Data visualization of legal fees, billing, and amounts left in trust

I created this interactive report using Excel and Power BI to show one possible solution for attorneys who want to see information about their clients, the legal fees they incur, and other information about their case. Although this data is hypothetical, a report like this could be beneficial to the attorney and law firm.

When viewing this report on this website, you can click on the “Fit to page” button located on the bottom right side of the report, zoom in and out of it, and click anywhere in the report to see how the data changes.

In most lawsuits, a client pays an attorney a large dollar amount, called a retainer, at the start of the case, and this money is put into a trust bank account. Attorneys then bill the client for the work done on their case. But attorneys that handle client cases are often one-step removed from the amount a client has left in the trust account. They may not handle the billing and collection of finances from the client, someone else in the firm may do this.

But an attorney may want to know how much is left in the trust account to answer questions of what next steps to take in the case. The report I’ve created can quickly answer many questions the attorney has relating to this.

This report is interactive, and an attorney can click through it to see what legal activities are being performed for the client each month, how much they total, when a trust account has a balance less than a certain amount and should be replenished, when a retainer is paid and more.

I like giving short directions with my Power BI reports because I want the user to understand how to use the visual in order to get the information they want quickly. I also make my reports clean in terms of design; although I appreciate art, data visualizations should be useful and easy to use. Additionally, I like reports that have contact information showing how the user can get help or ask questions about the report. As an attorney myself, I know that getting the information I need quickly is very important.

Power BI is such a great software to use for creating interactive reports, however, the default design elements are not wonderful. Having taught design when I was a professor, I know that color choices can communicate certain information.

For this report, I wanted the colors to mean certain things. So in the table that shows amounts left in trust, blue numbers mean a client has more than $2000 in their trust account. Red numbers mean the trust account balance is getting low, and the attorney may need to ask for another retainer, change how the case is being handled, etc.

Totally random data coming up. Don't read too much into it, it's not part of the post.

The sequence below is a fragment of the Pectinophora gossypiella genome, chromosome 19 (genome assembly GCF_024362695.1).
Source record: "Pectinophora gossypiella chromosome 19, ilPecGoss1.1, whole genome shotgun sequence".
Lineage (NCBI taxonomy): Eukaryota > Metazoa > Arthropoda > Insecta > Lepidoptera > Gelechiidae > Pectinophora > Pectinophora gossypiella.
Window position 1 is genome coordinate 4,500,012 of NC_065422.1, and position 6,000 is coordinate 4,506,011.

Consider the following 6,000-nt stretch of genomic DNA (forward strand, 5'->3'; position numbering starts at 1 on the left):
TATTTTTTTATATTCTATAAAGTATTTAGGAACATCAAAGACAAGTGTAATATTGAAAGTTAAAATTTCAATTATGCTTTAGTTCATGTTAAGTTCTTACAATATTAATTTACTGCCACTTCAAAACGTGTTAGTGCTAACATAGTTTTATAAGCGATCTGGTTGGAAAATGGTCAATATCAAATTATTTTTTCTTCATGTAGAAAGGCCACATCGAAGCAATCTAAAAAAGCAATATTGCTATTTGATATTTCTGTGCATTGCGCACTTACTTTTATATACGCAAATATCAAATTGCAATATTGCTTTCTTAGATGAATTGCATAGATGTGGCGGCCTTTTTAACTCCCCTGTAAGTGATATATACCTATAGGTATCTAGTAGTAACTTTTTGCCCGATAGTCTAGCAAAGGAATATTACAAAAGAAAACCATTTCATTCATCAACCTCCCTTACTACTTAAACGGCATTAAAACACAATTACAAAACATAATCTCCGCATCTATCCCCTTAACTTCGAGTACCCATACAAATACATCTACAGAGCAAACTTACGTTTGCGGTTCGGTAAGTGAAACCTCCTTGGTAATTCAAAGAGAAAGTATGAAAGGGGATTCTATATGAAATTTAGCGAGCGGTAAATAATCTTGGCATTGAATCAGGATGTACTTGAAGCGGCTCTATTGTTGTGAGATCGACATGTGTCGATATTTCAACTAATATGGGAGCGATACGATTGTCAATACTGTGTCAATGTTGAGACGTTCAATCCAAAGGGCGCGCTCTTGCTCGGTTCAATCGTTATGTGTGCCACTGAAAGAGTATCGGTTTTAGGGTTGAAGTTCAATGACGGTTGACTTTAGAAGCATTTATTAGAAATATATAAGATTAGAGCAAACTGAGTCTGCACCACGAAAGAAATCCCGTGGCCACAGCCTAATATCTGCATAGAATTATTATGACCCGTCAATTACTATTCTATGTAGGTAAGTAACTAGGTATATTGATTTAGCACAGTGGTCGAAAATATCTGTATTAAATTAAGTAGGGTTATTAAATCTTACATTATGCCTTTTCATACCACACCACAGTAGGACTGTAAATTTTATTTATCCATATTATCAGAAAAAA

For the bar and pie charts, I wanted to group certain legal work together. Since I’ve practiced law, I know that Court Appearances and Travel are billed on the same day. And things like Discovery, Research, and Depositions are similar types of legal work. Whenever I’ve communicated with a client or opposing counsel, I needed to review the file and often did drafting work to motions after our discussions.

So I went to Adobe’s Color Wheel (available here: https://color.adobe.com/create/color-wheel) and selected a double split complementary color scheme. Then I opened the pallete in Adobe Photoshop and and added additional colors there. The result was this color palette:

color pallette

I really enjoyed building this report. If you have any questions about it, or the process, feel free to email me at sarakubikphd@gmail.com

Older Adults’ Internet Access

I wanted to build off of my dissertation by focusing on older adults’ uses of the Internet. But I didn’t want to collect my own data so I found a dataset onine called the Core Trends Survey. It is available from Pew Research here: https://www.pewresearch.org/internet/dataset/core-trends-survey/ .

The Core Trends Survey was conducted Jan 8 – February 2019. The original sample had 1502 adults. I downloaded the csv dataset in Excel (because the sample size and file sizes were small) and only wanted older adults ages 55 and up.

My final sample was 465 older Americans, ages 55 and up.

  • All used the internet or email, at least occasionally
  • All had either a smart phone, a tablet, or a computer or a combination of these devices All had either high-speed internet access (like DSL,cable, fiber optic) or cell phone or tablet access at home (no dial-up). So either high speed or cell connection (note the difference of these with latency and fog computing in the future)

I cleaned the data, created new variables, and analyzed it using Excel and R. I created some image files using various packages in RStudio, and saved some stacked bar charts as pngs. These were a high level overview of my findings.

My Github has the CSV files, the R code, the pngs, and a read me file: https://github.com/sarakubik/Older-Adults-Internet-Access-in-Rural-Urban-Surburan-Locations.git

I was not happy with the stacked bar charts, so I went to Tableau to see if it could produce something better.

I created data vizualizations and a dashboard using Tableau. The files are…

  • Breaking apart where the older adults lived: https://public.tableau.com/app/profile/sara.kubik/viz/OlderAdultsInternetAccessinRuralUrbanandSuburbanLocations/Dashboard1
  • Separating the data by gender and technology ownership: https://public.tableau.com/app/profile/sara.kubik/viz/OlderAdultsandInternetUse/Dashboard1